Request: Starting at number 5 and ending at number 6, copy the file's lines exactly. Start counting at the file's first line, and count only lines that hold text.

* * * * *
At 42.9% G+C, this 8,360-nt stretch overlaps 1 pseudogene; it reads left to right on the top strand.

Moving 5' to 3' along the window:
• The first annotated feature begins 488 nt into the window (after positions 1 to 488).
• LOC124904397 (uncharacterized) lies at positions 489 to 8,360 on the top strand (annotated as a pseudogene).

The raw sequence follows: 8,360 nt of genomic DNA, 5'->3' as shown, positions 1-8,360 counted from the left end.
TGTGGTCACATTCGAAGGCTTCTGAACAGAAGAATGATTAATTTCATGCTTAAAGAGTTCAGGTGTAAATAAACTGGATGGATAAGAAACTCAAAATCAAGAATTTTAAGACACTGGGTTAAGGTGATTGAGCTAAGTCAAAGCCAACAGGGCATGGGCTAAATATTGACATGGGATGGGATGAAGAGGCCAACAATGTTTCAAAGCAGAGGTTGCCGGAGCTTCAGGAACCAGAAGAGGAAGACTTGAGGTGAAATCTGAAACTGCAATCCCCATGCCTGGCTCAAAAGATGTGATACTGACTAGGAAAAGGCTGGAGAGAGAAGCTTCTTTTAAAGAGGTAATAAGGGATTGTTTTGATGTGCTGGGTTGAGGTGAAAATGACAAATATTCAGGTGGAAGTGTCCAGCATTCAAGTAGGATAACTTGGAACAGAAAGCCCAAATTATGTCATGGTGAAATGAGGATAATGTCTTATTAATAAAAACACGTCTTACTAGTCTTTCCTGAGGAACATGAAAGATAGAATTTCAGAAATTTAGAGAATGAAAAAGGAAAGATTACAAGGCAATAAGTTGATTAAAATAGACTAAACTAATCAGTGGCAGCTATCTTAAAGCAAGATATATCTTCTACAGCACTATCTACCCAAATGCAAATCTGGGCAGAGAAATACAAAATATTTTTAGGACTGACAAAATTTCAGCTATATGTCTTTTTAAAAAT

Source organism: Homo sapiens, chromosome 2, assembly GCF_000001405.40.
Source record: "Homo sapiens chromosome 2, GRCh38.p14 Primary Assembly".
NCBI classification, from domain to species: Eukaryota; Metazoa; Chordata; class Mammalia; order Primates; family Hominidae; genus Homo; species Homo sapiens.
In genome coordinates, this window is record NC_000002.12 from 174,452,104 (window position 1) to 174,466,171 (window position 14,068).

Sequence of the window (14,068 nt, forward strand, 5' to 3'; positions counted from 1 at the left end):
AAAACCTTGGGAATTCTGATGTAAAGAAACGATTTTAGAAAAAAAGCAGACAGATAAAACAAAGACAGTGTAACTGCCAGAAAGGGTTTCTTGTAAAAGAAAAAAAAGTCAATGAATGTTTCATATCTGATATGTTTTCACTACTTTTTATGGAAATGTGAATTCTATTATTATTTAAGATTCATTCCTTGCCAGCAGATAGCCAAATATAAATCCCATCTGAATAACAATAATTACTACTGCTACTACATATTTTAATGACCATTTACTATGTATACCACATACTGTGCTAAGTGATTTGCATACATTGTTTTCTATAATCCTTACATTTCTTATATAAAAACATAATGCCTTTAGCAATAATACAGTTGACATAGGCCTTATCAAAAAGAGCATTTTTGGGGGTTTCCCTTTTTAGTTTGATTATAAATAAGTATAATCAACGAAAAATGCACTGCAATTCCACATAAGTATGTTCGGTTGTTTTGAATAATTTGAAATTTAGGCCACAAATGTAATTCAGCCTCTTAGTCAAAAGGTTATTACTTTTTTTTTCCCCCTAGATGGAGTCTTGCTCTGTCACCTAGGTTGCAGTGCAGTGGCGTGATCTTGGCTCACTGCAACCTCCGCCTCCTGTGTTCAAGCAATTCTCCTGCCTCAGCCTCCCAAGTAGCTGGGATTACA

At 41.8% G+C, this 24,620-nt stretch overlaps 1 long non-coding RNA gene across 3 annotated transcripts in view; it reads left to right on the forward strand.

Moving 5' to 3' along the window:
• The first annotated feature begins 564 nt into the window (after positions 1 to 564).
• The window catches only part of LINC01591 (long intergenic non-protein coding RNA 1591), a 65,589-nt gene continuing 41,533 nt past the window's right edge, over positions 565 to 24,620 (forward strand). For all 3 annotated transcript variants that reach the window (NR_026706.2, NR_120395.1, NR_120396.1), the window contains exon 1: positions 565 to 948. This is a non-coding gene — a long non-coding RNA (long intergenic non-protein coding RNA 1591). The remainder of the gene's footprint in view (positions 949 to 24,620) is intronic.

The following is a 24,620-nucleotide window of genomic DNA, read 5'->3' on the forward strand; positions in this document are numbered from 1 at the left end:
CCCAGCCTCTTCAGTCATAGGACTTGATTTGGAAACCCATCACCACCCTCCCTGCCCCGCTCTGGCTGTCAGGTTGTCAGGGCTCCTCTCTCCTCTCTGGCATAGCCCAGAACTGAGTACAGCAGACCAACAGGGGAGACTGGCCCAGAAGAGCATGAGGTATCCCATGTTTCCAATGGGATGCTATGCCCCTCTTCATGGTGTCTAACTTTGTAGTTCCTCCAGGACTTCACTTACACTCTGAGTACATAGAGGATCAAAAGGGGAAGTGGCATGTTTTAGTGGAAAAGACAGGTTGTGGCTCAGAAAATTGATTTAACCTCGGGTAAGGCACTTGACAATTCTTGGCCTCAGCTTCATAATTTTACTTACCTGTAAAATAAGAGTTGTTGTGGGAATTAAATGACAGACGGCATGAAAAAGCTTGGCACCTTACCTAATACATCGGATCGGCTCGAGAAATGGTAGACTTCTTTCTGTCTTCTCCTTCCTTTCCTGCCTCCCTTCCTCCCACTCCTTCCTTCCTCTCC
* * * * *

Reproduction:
The raw sequence follows: 8,360 nt of genomic DNA, 5'->3' as shown, positions 1-8,360 counted from the left end.
TGTGGTCACATTCGAAGGCTTCTGAACAGAAGAATGATTAATTTCATGCTTAAAGAGTTCAGGTGTAAATAAACTGGATGGATAAGAAACTCAAAATCAAGAATTTTAAGACACTGGGTTAAGGTGATTGAGCTAAGTCAAAGCCAACAGGGCATGGGCTAAATATTGACATGGGATGGGATGAAGAGGCCAACAATGTTTCAAAGCAGAGGTTGCCGGAGCTTCAGGAACCAGAAGAGGAAGACTTGAGGTGAAATCTGAAACTGCAATCCCCATGCCTGGCTCAAAAGATGTGATACTGACTAGGAAAAGGCTGGAGAGAGAAGCTTCTTTTAAAGAGGTAATAAGGGATTGTTTTGATGTGCTGGGTTGAGGTGAAAATGACAAATATTCAGGTGGAAGTGTCCAGCATTCAAGTAGGATAACTTGGAACAGAAAGCCCAAATTATGTCATGGTGAAATGAGGATAATGTCTTATTAATAAAAACACGTCTTACTAGTCTTTCCTGAGGAACATGAAAGATAGAATTTCAGAAATTTAGAGAATGAAAAAGGAAAGATTACAAGGCAATAAGTTGATTAAAATAGACTAAACTAATCAGTGGCAGCTATCTTAAAGCAAGATATATCTTCTACAGCACTATCTACCCAAATGCAAATCTGGGCAGAGAAATACAAAATATTTTTAGGACTGACAAAATTTCAGCTATATGTCTTTTTAAAAAT